– Madventure 360: this is a new camera with the same hardware as the Mi Sphere, but has an orange (instead of black) body, and comes with the dedicated selfie stick, and a GoPro to 1/4-20 adapter, in addition to the other accessories. The video resolution is also higher – 3840 x 1920, although I’ve been told that this higher resolution will also be coming to the Mi Sphere via firmware update.
XIAOMI 360 CAMERA KEY SPECIFICATIONS AND FEATURES
|Lens type||Two 190-degree fisheye lenses|
|Sensor||1/2.3 inch Sony IMX206 CMOS sensor|
|Photo resolution||6912 x 3456 (23.88 mp*)
|Video resolution:||3456 x 1728 @ 30fps (40mbps or 55 mbps)
2304 x 1152 @ 60fps
2048 x 512 @ 120fps (Bullet time)
|ISO||50 to 1600|
|Shutter speed||1/6400 to 32 seconds|
|Image stabilization||6-axis, built-in (phone not needed)|
|Waterproof?||IP67 water resistance|
|Storage||removable Micro SD up to 128GB|
*The actual exported video resolution depends on your phone. For phones with a Snapdragon 625 or better processor, you can export at the full resolution. For other phones, the exported resolution will be limited to 2304 x 1156 or in some cases, 1920 x 960. You may want to test it out on your phone first. You can try downloading these SAMPLE FILES (unstitched) (see below under “sharing” for links to the iOS and Android versions).
1. Raw+JPEG. Mi Sphere can now shoot in Raw format for maximum image quality and latitude in postprocessing adjustments (especially color temperature). It uses Adobe DNG raw, which means its Raw files will be readable by virtually any video editor with raw editing capability.
The DNG files are double circular fisheye images, each around 45mb. As of November 6, 2017, the images cannot yet be stitched by the smartphone app or PC app. Instead the DNG files must first be adjusted then converted to JPG. A third party software such as Hugin or Yoichi Hirota’s app (see below) can be used to stitch the double circular fisheye file.
To use this mode, go to Settings in the app (upper left corner of the shooting screen), and in photo resolution, choose “6912 x 3456 (Raw).”
Mi Sphere is not the first consumer 360 camera to have DNG raw mode, but it is the first and thus far the only 360 camera to my awareness that can shoot in Raw+JPEG. In other words, if you shoot in Raw, you will also get a JPEG file. Note also that the setting is ‘sticky,’ in other words, when you select Raw (actually, Raw+JPEG), the camera will remember the setting and use it even after the camera is turned off and restarted, whether or not the app is being used.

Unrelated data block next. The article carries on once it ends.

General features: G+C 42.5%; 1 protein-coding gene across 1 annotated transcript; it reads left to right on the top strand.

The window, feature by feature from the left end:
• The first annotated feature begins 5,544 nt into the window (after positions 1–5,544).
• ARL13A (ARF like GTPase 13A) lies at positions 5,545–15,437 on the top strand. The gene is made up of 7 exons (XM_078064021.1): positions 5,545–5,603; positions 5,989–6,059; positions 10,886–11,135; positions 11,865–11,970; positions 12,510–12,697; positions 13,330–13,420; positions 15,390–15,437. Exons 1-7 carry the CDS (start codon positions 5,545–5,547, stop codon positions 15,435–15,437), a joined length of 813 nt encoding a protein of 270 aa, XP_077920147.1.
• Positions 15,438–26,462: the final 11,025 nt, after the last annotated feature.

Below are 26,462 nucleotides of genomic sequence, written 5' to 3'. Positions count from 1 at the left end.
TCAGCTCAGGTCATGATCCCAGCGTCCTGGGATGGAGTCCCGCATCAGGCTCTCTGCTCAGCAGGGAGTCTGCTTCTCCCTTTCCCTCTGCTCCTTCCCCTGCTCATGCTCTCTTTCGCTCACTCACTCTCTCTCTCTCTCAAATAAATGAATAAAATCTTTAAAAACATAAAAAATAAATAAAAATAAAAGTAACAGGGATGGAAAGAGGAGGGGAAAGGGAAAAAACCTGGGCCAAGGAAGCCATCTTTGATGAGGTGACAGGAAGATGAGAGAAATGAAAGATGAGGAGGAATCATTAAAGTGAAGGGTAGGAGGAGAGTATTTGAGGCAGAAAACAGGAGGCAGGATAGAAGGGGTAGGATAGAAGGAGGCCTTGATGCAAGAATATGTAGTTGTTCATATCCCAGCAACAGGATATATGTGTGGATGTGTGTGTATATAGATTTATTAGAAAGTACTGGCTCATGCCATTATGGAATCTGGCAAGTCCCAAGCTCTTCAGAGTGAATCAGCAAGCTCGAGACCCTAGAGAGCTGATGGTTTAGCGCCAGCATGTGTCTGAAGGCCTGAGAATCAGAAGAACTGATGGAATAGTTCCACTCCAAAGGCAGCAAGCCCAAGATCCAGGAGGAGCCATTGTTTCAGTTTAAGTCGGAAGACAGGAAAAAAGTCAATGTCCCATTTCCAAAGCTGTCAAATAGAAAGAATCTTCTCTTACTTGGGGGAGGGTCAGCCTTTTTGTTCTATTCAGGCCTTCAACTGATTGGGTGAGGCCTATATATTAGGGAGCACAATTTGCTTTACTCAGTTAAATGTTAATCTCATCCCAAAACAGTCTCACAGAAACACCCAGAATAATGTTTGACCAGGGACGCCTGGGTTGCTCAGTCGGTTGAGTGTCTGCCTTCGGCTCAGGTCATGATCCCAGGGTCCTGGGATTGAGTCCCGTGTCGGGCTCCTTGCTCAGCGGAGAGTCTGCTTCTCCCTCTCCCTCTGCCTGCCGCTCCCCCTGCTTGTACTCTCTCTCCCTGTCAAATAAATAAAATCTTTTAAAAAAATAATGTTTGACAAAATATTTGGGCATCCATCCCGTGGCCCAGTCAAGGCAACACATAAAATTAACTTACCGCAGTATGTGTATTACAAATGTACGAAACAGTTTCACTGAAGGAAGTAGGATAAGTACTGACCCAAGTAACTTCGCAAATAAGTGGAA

2. Bracketing (3-shot bracket, 0.5EV or 1EV apart). One new option under photo capture is bracketing. The Mi Sphere can take a 3-shot bracket, either 0.5EV apart, or 1EV apart. This can be useful for HDR.
Bracketing appears as one of the options above the shutter in the shooting screen.
3. Bullet time. This is essentially the same feature with Insta360 ONE, i.e., you can turn the camera around you (e.g., with a selfie stick or monopod) while recording at 120fps with stabilization. The effect is to create a super slow motion video of the camera revolving around you, similar to the bullet dodging scenes of the Matrix. The video will be recorded at 2048 x 512 @ 120fps, which enables you to show a hemispherical view in bullet time, which can be cropped to 16:9, 4:3, or 1:1 using third party software. There is also a screen-recording feature in the app to enable you to reframe the hemispherical view as a 16:9 video.
4. Slow motion. You can shoot video in slow motion. This is an option above the shutter when in video mode.
5. Intervalometer. In addition to a dedicated time lapse mode, Mi Sphere has a true intervalometer, which means it will take a photo at specified intervals. The interval can be from 2 seconds to 5 minutes. This option appears above the shutter in the photo shooting mode. If you need to shoot in short intervals, please turn off the Raw capture mode.
Tip: The intervalometer can work without being connected to the phone. This is useful for taking photos from a drone, for example — it will continue to take photos even after it no longer has a connection to the phone. Here’s how to do it: after you launch the app and connect with the Xiaomi, tap on “intervalometer” above the shutter, select the desired interval, and press the shutter to begin taking photos. Now turn off your phone’s wi-fi. Although the camera won’t have a connection to the phone, it will continue to take photos. To resume the connection, turn on your phone’s Wi-Fi again.